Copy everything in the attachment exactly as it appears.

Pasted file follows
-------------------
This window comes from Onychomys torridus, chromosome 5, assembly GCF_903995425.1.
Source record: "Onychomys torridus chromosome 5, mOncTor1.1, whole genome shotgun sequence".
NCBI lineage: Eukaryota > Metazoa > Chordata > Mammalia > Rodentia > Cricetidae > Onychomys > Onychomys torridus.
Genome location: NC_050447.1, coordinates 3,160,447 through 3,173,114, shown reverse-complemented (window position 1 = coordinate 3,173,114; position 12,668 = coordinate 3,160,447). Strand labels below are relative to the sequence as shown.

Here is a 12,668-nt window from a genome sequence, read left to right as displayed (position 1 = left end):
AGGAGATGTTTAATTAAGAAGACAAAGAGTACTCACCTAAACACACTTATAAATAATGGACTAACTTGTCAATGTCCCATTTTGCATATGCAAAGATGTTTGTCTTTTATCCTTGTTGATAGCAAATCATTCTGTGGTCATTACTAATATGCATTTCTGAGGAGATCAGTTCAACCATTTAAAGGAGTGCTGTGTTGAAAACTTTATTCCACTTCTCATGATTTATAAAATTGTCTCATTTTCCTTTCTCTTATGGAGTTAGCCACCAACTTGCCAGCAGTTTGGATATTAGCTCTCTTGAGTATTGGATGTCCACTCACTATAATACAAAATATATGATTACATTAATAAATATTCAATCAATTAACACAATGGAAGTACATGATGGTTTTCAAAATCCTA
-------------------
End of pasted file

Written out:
This window comes from Onychomys torridus, chromosome 5, assembly GCF_903995425.1.
Source record: "Onychomys torridus chromosome 5, mOncTor1.1, whole genome shotgun sequence".
NCBI lineage: Eukaryota > Metazoa > Chordata > Mammalia > Rodentia > Cricetidae > Onychomys > Onychomys torridus.
Genome location: NC_050447.1, coordinates 3,160,447 through 3,173,114, shown reverse-complemented (window position 1 = coordinate 3,173,114; position 12,668 = coordinate 3,160,447). Strand labels below are relative to the sequence as shown.

Here is a 12,668-nt window from a genome sequence, read left to right as displayed (position 1 = left end):
AGGAGATGTTTAATTAAGAAGACAAAGAGTACTCACCTAAACACACTTATAAATAATGGACTAACTTGTCAATGTCCCATTTTGCATATGCAAAGATGTTTGTCTTTTATCCTTGTTGATAGCAAATCATTCTGTGGTCATTACTAATATGCATTTCTGAGGAGATCAGTTCAACCATTTAAAGGAGTGCTGTGTTGAAAACTTTATTCCACTTCTCATGATTTATAAAATTGTCTCATTTTCCTTTCTCTTATGGAGTTAGCCACCAACTTGCCAGCAGTTTGGATATTAGCTCTCTTGAGTATTGGATGTCCACTCACTATAATACAAAATATATGATTACATTAATAAATATTCAATCAATTAACACAATGGAAGTACATGATGGTTTTCAAAATCCTA